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It has come to Unreal's attention that Alex Jones, the radio host and filmmaker who predicted the events of 9/11 two months before they happened (and, because no one paid him heed, has since made a career of saying "I told you so"), recently uncovered some sinister doings at Macy's.
The venerable department store is in league with the group of secret international conspiracies that make up the New World Order!
Why else, Jones reasons, would Macy's sell T-shirts that identify their wearers as members of the Council of Nine and the Rosicrucian Brotherhood or as Illuminati Knights?
Not, Unreal hastens to add, that there is anything wrong with that. After all, we live in a nation built upon Masonic imagery. But since we are delving into conspiracies and everything, isn't it a little weird that Macy's would declare its allegiances to secret societies so blatantly? Even ones that are alleged to run the world?
The Illuminati, for instance, are said to have achieved international mind control through far more subtle means: They insert the word "fnord" into newspapers, books and other widely disseminated publications. One would think this would be an obvious strategy. One would be wrong. Instead, the reader's eye skips over "fnord," but the brain registers it and, over time, the mind's resistance to the Illuminati begins to crumble.
(Unreal doesn't recall including "fnord" in our copy, so either it happens during the production process or our mind is really well controlled.)
If an organization has that much subtle power, why would they resort to T-shirts?
Vern Isenberg, master of the St. Louis Lodge of the Rosicrucian Order, was unaware of the T-shirts when Unreal called him for comment. "I'm not particularly upset about it," he said. "'Rosicrucian' is a generic term, and it's their legal right to use it. The word catches attention. And it does kind of spread public awareness that the Rosicrucians are still active. But AMORC, which stands for the Ancient Mystic Order of Rosae Crucis, is copyrighted and patented."
Nonetheless when Unreal attempted to phone Macy's and find out why, precisely, they had decided to stock New World Order T-shirts in the first place, we were informed that the public-relations woman responsible for St. Louis could not take our call.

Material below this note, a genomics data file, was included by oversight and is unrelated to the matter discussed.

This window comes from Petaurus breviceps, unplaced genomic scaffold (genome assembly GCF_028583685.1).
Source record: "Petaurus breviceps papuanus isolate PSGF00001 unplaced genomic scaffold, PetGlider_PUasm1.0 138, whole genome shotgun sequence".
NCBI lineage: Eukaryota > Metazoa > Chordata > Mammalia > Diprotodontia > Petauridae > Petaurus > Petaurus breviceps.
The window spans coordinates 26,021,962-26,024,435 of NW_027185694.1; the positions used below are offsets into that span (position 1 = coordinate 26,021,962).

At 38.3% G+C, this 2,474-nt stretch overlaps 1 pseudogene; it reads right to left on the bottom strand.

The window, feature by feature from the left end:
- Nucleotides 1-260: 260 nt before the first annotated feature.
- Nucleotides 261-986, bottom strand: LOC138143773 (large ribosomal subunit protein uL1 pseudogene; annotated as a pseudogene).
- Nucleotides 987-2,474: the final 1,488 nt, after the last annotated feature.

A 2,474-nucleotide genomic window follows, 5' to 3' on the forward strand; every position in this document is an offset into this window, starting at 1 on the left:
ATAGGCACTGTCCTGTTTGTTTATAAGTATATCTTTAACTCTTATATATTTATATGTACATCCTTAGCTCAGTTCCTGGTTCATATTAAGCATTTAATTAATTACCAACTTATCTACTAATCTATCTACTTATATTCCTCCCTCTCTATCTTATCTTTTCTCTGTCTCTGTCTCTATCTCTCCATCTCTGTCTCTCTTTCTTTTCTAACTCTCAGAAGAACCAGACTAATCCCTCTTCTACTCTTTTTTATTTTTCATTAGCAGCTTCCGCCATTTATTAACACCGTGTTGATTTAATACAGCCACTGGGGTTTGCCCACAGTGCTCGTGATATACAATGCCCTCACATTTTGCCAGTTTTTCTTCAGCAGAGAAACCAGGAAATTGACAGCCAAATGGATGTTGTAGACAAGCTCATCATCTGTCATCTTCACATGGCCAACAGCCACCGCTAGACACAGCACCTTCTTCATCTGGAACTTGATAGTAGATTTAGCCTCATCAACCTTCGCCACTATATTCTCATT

She had been seriously injured in a skating accident and would be out of the office for the next several weeks.
We tried calling her substitute. Once we asked her, point-blank, why Macy's was supporting the New World Order via its Young Men's department, she cut off all further communication with us.
Normally Unreal is kind of pissed when a source blows us off, but in this case, we fully understand. (DO YOU HEAR US, MACY'S?) And, in the meantime, we are trying to watch our back without twisting our neck.
Soaps Get in Your Eyes
Not long after the presidential election, Unreal was feeling a little at sea. We were still devotedly devouring every scrap of news, but compared to all the drama of the past year, everything seemed a bit...lacking.
Maybe, we thought, it was time to embrace the good, reliable, old-fashioned soap opera, the kind with evil twins and people coming back from the dead. So we headed over to the Ritz-Carlton in Clayton where The Young and the Restless was holding auditions to find one female St. Louisan between 18 and 35 to play a featured role in an upcoming episode.
"What would that role be?" we breathlessly asked casting director Camille St. Cyr.
"We're looking for someone special," she told us, "someone with good personality and a lot of energy. Then we'll tailor the role to the person we find."
Unreal briefly speculated about all the possible one-day roles for a soap opera. If we were going to be on The Young and the Restless for one day, we'd want it to be memorable.
"Will that character get to die?"
"I don't know," St. Cyr replied coyly. "You'll have to ask the writers." Of course they were back in LA.
The hundred or so hopefuls at the audition were a mix of seasoned actresses and seasoned fans.
"I've been watching for twenty years," said Consuelo Manning, 32. "It's a staple in my family. Even when I'm working, I always come back. John's a spirit now and Nick's in Paris and Jill is looking for her mom. I'd love to meet Victor. He looks like he smells good. And Brad. He was a cool boy. He kept his shirt on hardly ever."
Bryton McClure, who plays troubled teenager Devon Hamilton, came to St. Louis to read with the lucky actresses who made it through the first round of auditions. For the benefit of KMOV news, he gamely read a page of dialogue with Lindy Howland, who had been randomly selected from the audience.
Unreal tried to pay attention to the scene. It seemed like Howland was supposed to be seducing McClure. But to us she sounded more like a bitchy high-school cheerleader.
"She's never acted in her life," Howland's friend whispered.
Howland had no illusions. "God, I did horrible!" she laughed as soon as the cameras went off.
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